In Interview with NPR, Portman and Shaheen Discuss Their Bipartisan CODEL to Eastern Europe, Biden-Putin Summit

June 9, 2021 | Press Releases

Today, Senators Rob Portman (R-OH) and Jeanne Shaheen (D-NH) joined Mary Louise Kelly on NPR’s All Things Considered to discuss their recent congressional delegation (CODEL) to Eastern Europe where they met with leaders from Lithuania, Ukraine, and Georgia to reaffirm U.S. commitment to regional partners and strengthen democratic reforms.

While in Lithuania, they also met with Belarusian opposition leader Svyatlana Tsikhanouskaya to discuss the Lukashenko regime’s increasing human rights abuses against political opposition. Today, Tsikhanouskaya testified at a hearing before the Senate Foreign Relations Committee, of which Portman and Shaheen are both members, to discuss the Lukashenko regime and the U.S. policy on Belarus. Portman and Shaheen agreed that the U.S. needs to place sectoral sanctions on the country to make the biggest impact on the regime.

The senators also touched on the upcoming Biden-Putin summit, set to take place on June 16, recommending that President Biden take a hardline stance against the aggressive actions being taken by Russia and President Putin against other countries in Eastern Europe.

Excerpts of the interview can be found below and you can listen to the interview here.


“Well part of the leverage we have is, as I said, simply to let people know in this part of the world, these young democracies who have turned to the west who want to get away from the dependency on Russia and instead want to turn towards freedom and democracy and free markets, rule of law, transparency, that we are with them. And I think that is an important message, in and of itself. Second, I do think that the sanctions that have been put in place have worked fairly well. Probably not as well as they could have if, in fact, we were able to put sanctions in place on some of the state-owned enterprises that would affect the Lukashenko regime more directly. With regard to Belarus, we got advice while we were there about the possibility of additional sanctions and how they should be structured around these key sectors of the economy and we heard that again today.”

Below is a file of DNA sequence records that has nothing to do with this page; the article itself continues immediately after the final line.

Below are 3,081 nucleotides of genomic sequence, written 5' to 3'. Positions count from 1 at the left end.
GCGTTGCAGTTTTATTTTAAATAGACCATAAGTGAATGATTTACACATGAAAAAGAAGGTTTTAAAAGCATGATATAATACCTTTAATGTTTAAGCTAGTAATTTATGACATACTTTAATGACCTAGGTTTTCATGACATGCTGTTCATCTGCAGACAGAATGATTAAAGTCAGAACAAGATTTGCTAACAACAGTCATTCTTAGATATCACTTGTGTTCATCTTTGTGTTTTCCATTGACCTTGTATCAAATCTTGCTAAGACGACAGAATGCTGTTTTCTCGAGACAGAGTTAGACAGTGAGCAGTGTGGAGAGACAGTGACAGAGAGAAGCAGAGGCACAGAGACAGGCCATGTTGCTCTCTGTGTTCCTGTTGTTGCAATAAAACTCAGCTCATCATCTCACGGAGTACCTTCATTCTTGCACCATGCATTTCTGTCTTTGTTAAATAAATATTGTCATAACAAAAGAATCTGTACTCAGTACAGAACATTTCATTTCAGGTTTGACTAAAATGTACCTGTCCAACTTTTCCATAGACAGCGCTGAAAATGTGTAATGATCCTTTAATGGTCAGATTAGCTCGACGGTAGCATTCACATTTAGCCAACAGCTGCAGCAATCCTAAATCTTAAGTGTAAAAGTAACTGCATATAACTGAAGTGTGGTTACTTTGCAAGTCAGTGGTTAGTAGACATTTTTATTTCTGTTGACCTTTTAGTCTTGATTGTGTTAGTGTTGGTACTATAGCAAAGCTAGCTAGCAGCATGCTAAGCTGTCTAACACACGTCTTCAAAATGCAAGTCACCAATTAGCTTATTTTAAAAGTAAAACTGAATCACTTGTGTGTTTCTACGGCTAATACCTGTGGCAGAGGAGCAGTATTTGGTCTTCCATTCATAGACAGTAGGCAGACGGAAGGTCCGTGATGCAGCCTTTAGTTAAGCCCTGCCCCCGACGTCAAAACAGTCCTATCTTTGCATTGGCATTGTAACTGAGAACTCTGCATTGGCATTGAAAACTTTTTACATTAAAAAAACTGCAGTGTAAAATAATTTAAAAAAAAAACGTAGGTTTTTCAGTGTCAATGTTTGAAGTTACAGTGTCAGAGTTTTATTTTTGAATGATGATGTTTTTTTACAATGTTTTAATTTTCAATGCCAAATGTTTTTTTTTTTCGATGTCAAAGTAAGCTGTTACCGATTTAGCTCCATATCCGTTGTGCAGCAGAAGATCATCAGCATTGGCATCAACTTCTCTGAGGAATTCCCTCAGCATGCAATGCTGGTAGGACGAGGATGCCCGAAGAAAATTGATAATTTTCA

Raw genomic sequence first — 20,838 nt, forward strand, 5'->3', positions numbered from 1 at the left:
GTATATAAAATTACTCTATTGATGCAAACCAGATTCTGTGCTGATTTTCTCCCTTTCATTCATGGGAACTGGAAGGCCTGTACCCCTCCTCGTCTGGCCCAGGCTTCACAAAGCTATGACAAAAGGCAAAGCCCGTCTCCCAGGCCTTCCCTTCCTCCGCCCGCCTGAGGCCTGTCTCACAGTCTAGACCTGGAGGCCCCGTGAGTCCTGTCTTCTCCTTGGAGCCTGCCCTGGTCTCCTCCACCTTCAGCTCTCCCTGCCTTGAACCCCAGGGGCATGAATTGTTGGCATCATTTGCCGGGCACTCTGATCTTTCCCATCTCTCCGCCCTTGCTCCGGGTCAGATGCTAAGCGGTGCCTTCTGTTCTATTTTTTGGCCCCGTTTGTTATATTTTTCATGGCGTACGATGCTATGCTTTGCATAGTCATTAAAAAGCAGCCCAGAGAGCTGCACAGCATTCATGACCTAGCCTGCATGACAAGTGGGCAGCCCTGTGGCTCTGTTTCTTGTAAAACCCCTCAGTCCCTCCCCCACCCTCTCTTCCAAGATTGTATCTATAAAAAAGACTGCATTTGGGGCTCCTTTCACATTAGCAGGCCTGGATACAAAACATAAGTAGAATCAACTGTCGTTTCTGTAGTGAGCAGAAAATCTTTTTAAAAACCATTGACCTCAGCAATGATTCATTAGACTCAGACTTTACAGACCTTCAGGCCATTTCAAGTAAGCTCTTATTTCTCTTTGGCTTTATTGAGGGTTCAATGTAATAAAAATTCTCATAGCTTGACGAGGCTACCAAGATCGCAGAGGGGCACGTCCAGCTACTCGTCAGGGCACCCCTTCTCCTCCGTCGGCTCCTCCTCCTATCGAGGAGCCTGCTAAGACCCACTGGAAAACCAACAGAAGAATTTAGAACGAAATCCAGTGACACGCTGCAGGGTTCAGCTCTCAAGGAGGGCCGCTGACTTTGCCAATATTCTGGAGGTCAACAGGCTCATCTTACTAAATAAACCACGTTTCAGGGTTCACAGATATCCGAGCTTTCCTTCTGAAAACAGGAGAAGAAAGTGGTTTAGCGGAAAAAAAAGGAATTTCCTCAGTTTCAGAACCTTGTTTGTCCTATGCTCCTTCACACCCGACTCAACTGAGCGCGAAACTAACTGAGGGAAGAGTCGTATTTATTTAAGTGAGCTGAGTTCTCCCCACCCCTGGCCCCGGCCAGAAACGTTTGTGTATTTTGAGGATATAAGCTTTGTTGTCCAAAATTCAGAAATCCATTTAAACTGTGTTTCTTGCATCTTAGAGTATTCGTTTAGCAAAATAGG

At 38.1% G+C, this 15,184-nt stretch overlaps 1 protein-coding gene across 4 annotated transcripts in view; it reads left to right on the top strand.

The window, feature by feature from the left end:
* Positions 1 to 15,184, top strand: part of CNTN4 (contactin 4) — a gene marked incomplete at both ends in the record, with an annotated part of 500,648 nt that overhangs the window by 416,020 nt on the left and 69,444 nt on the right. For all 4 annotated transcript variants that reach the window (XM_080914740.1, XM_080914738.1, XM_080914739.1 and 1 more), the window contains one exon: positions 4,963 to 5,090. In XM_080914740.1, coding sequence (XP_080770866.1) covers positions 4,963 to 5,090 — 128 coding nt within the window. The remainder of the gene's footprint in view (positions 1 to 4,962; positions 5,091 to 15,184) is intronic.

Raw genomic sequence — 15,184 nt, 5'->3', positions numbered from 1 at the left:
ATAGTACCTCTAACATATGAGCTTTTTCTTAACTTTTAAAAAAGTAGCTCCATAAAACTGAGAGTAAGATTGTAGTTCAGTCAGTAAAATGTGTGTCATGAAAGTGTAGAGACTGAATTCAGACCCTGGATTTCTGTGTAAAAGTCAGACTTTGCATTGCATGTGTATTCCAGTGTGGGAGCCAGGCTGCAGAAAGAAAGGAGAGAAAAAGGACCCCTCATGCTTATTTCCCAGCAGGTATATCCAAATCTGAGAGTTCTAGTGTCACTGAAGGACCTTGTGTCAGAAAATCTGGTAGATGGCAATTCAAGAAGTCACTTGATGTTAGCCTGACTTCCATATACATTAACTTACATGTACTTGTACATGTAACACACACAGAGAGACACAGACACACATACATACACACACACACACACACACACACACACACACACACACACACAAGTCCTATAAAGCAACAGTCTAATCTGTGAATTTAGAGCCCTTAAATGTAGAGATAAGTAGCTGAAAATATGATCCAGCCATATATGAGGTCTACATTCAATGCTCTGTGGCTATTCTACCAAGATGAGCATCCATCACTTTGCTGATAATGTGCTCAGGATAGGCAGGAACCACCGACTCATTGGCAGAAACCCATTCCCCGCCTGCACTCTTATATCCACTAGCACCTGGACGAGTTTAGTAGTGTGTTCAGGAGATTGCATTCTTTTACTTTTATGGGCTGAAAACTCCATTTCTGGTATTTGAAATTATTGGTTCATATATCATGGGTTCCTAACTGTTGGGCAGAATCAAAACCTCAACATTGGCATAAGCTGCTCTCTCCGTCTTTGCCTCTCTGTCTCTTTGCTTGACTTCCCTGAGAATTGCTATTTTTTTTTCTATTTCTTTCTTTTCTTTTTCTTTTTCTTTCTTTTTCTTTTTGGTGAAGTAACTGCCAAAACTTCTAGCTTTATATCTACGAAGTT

“We were in Lithuania because we couldn’t go into Belarus. We had a military aircraft. But we did have a good meeting in person with Svyatlana Tsikhanouskaya and she is so impressive. I mean this is a woman who was not involved at all in politics. Her husband was jailed during the presidential election because they were concerned about him and intimidated by him and the possibility of his winning, so she decided to run, and along with two other women, have really formed this opposition group and she is a brave and courageous woman who has no personal ambition in terms of politics but does care a lot about her country. She’s a great patriot and that was so clear in talking to her.”


“Well we were in three countries, as you say. One was Lithuania, where we focused on the Belarus situation. But second, we did go to Ukraine and then third to Georgia. In all three countries what is happening is there is additional pressure being applied by Russia. Some of it is military. Some of it is disinformation. Some of it is cyberattacks. And the president, when he meets with Vladimir Putin, needs to be sure and raise all these issues...

“There are three things that actually would get the attention of President Putin. One is to be sure that our allies are also holding a firm line. So as tough as the president needs to be, and I hope he will be, it’s also important that he say, ‘I’m not in this alone.’ And in fact every freedom-loving country ought to be having the same reaction to this. It is unbelievable. Here we are in the 21st century and you have a country that has violated sovereign borders, taken over parts of countries in the case of Ukraine and Georgia, and continues to militarize those areas and violate human rights. So everybody needs to stand up and that includes our EU friends who are looking for more natural gas.”